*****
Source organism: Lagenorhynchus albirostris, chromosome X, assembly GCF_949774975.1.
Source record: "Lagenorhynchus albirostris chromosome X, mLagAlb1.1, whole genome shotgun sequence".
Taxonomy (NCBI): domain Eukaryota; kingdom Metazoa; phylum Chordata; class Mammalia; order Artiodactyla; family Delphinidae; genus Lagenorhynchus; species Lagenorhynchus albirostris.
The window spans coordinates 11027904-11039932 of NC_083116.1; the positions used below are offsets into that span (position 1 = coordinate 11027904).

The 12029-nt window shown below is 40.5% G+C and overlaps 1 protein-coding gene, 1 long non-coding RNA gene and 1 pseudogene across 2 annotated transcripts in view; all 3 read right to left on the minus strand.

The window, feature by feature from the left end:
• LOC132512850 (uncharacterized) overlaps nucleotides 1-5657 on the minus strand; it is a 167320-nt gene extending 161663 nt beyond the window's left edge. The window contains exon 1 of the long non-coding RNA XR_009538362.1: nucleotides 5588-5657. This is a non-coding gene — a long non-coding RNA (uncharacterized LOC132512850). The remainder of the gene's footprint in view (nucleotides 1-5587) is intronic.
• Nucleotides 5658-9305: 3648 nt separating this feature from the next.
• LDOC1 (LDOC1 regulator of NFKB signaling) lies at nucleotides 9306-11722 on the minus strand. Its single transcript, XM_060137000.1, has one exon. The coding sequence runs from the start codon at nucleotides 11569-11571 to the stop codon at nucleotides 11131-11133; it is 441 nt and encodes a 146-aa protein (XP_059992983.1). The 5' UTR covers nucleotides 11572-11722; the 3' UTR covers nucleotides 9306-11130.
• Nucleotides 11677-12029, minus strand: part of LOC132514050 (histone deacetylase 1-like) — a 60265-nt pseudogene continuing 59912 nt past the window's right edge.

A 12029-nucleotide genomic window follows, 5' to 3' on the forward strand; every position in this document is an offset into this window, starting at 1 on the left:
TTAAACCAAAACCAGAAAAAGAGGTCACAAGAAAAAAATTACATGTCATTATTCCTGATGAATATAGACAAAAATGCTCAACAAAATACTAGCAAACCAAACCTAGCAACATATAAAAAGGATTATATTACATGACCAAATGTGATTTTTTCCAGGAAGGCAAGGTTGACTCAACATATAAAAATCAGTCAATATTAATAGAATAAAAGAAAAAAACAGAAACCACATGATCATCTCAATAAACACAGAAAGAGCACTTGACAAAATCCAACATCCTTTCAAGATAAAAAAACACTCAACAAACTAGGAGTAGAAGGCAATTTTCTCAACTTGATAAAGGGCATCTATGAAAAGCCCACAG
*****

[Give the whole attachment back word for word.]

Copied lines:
Source organism: Lagenorhynchus albirostris, chromosome X, assembly GCF_949774975.1.
Source record: "Lagenorhynchus albirostris chromosome X, mLagAlb1.1, whole genome shotgun sequence".
Taxonomy (NCBI): domain Eukaryota; kingdom Metazoa; phylum Chordata; class Mammalia; order Artiodactyla; family Delphinidae; genus Lagenorhynchus; species Lagenorhynchus albirostris.
The window spans coordinates 11027904-11039932 of NC_083116.1; the positions used below are offsets into that span (position 1 = coordinate 11027904).

The 12029-nt window shown below is 40.5% G+C and overlaps 1 protein-coding gene, 1 long non-coding RNA gene and 1 pseudogene across 2 annotated transcripts in view; all 3 read right to left on the minus strand.

The window, feature by feature from the left end:
• LOC132512850 (uncharacterized) overlaps nucleotides 1-5657 on the minus strand; it is a 167320-nt gene extending 161663 nt beyond the window's left edge. The window contains exon 1 of the long non-coding RNA XR_009538362.1: nucleotides 5588-5657. This is a non-coding gene — a long non-coding RNA (uncharacterized LOC132512850). The remainder of the gene's footprint in view (nucleotides 1-5587) is intronic.
• Nucleotides 5658-9305: 3648 nt separating this feature from the next.
• LDOC1 (LDOC1 regulator of NFKB signaling) lies at nucleotides 9306-11722 on the minus strand. Its single transcript, XM_060137000.1, has one exon. The coding sequence runs from the start codon at nucleotides 11569-11571 to the stop codon at nucleotides 11131-11133; it is 441 nt and encodes a 146-aa protein (XP_059992983.1). The 5' UTR covers nucleotides 11572-11722; the 3' UTR covers nucleotides 9306-11130.
• Nucleotides 11677-12029, minus strand: part of LOC132514050 (histone deacetylase 1-like) — a 60265-nt pseudogene continuing 59912 nt past the window's right edge.

A 12029-nucleotide genomic window follows, 5' to 3' on the forward strand; every position in this document is an offset into this window, starting at 1 on the left:
TTAAACCAAAACCAGAAAAAGAGGTCACAAGAAAAAAATTACATGTCATTATTCCTGATGAATATAGACAAAAATGCTCAACAAAATACTAGCAAACCAAACCTAGCAACATATAAAAAGGATTATATTACATGACCAAATGTGATTTTTTCCAGGAAGGCAAGGTTGACTCAACATATAAAAATCAGTCAATATTAATAGAATAAAAGAAAAAAACAGAAACCACATGATCATCTCAATAAACACAGAAAGAGCACTTGACAAAATCCAACATCCTTTCAAGATAAAAAAACACTCAACAAACTAGGAGTAGAAGGCAATTTTCTCAACTTGATAAAGGGCATCTATGAAAAGCCCACAG